Holding political offices in Wisconsin and Colorado throughout his life, Samuel G. Colley (1807–90) is best known for serving as Indian Agent for the Upper Arkansas Indian Agency from 1860 to 1865. He was responsible for managing the Cheyenne and Arapaho prior to and during the Colorado War (1863–65). His stint as Indian agent was marked by criticism and controversy.
Born on December 8, 1807, in Bedford, New Hampshire, Samuel G. Colley married Lydia Atwood in 1832. They had their first and only son, Dexter Dole Colley, on October 28 later that year. In early 1838, the Colley family joined the New England Emigrating Company and moved to Beloit, Wisconsin. From 1838 to 1860 Samuel served in various positions, including justice of the peace, highway commissioner, and member of the Rock County Board of Supervisors, contributing to the settlement of Beloit. He also served as a member of the state legislature at various times. In 1850 Colley took a year hiatus from Wisconsin to join the rest of the nation in the California Gold Rush.
In 1860 Colley left Wisconsin and Lydia to join his son on a journey to Colorado. Upon their arrival, Samuel Colley was appointed by President Abraham Lincoln as Indian agent for the Upper Arkansas Indian Agency to manage relations between the US government and the Cheyenne and Arapaho. Around that same time Samuel’s cousin William P. Dole became commissioner of Indian affairs. Colley was based at Fort Wise, which later became known as Fort Lyon.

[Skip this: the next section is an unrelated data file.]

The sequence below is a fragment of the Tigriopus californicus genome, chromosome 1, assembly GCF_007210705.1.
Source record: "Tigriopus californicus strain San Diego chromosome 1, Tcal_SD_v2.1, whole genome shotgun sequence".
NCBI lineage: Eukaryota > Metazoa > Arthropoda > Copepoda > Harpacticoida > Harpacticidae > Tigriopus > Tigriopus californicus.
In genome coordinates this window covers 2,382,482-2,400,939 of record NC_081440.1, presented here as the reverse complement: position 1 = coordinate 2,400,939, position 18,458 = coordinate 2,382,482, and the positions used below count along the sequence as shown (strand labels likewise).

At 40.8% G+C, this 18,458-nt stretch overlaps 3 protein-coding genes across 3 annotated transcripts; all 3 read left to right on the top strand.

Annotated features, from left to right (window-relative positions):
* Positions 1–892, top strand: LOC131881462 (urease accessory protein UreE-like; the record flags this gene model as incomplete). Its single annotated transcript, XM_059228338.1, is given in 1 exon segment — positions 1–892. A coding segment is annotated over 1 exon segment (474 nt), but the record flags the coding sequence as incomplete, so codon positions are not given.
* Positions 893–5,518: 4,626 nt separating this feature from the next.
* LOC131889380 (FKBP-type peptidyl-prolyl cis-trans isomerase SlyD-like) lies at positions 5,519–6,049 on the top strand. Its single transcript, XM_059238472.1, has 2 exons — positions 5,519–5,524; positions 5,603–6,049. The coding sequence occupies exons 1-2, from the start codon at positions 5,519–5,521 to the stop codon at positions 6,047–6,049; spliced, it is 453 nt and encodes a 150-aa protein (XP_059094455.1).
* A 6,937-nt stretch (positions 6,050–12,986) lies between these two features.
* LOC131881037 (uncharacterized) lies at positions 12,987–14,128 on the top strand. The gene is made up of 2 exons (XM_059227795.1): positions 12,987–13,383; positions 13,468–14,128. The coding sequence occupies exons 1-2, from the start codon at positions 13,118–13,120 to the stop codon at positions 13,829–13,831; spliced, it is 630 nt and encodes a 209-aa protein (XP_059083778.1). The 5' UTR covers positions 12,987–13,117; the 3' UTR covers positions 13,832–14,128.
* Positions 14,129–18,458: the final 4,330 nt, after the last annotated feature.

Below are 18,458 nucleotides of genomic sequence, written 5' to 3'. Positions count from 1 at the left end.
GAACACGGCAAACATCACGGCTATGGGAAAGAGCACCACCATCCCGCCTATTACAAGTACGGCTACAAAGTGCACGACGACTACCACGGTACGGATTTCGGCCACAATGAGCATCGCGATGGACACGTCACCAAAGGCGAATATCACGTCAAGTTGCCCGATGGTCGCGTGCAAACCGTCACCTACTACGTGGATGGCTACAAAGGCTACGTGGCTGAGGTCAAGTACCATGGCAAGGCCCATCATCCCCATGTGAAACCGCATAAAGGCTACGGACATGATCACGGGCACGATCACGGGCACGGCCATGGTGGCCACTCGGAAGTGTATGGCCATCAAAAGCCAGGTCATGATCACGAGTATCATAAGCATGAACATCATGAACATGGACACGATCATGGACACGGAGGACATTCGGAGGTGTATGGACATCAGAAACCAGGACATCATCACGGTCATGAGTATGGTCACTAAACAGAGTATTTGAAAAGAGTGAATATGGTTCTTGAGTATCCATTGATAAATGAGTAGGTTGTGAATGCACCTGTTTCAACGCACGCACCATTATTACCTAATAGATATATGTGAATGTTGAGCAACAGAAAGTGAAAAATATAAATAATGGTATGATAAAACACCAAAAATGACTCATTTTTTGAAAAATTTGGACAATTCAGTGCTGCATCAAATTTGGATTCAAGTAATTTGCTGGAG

The impact he had during his time as Indian Agent for the Upper Arkansas area is unclear. While never formally accused, Colley and his son, Dexter, allegedly stole Indian annuities—the goods and services that were to be distributed to Native Americans according to terms of a treaty—with the goal of selling them back to the Native Americans for personal profit. In this case, annuities took the form of foodstuffs and other goods distributed to the Arapaho and Cheyenne as agreed to in the Treaty of Fort Wise.
The failure to deliver the promised annuities to the tribes and the scarcity of buffalo in the winter of 1863 led to increased incidences of starvation among Native American peoples. Some contemporary witnesses believed starvation to be the impetus behind the tribal raids on American settlers at the time. In a letter to Colonel John Milton Chivington, Colley expressed the opinion that whatever the impetus behind the raids, all hostile Native American perpetrators should be punished to the full extent. On November 29, 1864, Chivington and his soldiers massacred an unarmed group of Cheyenne and Arapaho—mostly women, children, and the elderly—at Sand Creek, Colorado. Afterward, Sam and Dexter Colley both denounced the Sand Creek Massacre, which changed the nature of future interactions between the US government and Native Americans in Colorado.
Since the majority of the Cheyenne and Arapaho left the reservation, Colley resigned as Indian Agent in 1865 and returned to Beloit, Wisconsin. After Lydia’s death in 1873, he married Clarissa Barnes Boutwell (1833–1911) the following year. He served as county sheriff until 1879, when he retired to a farm outside Beloit; he lived there until his death on October 21, 1890. Colley is remembered in Colorado for his apparently ambivalent role in the buildup and aftermath of the Sand Creek Massacre, one of the state’s greatest tragedies.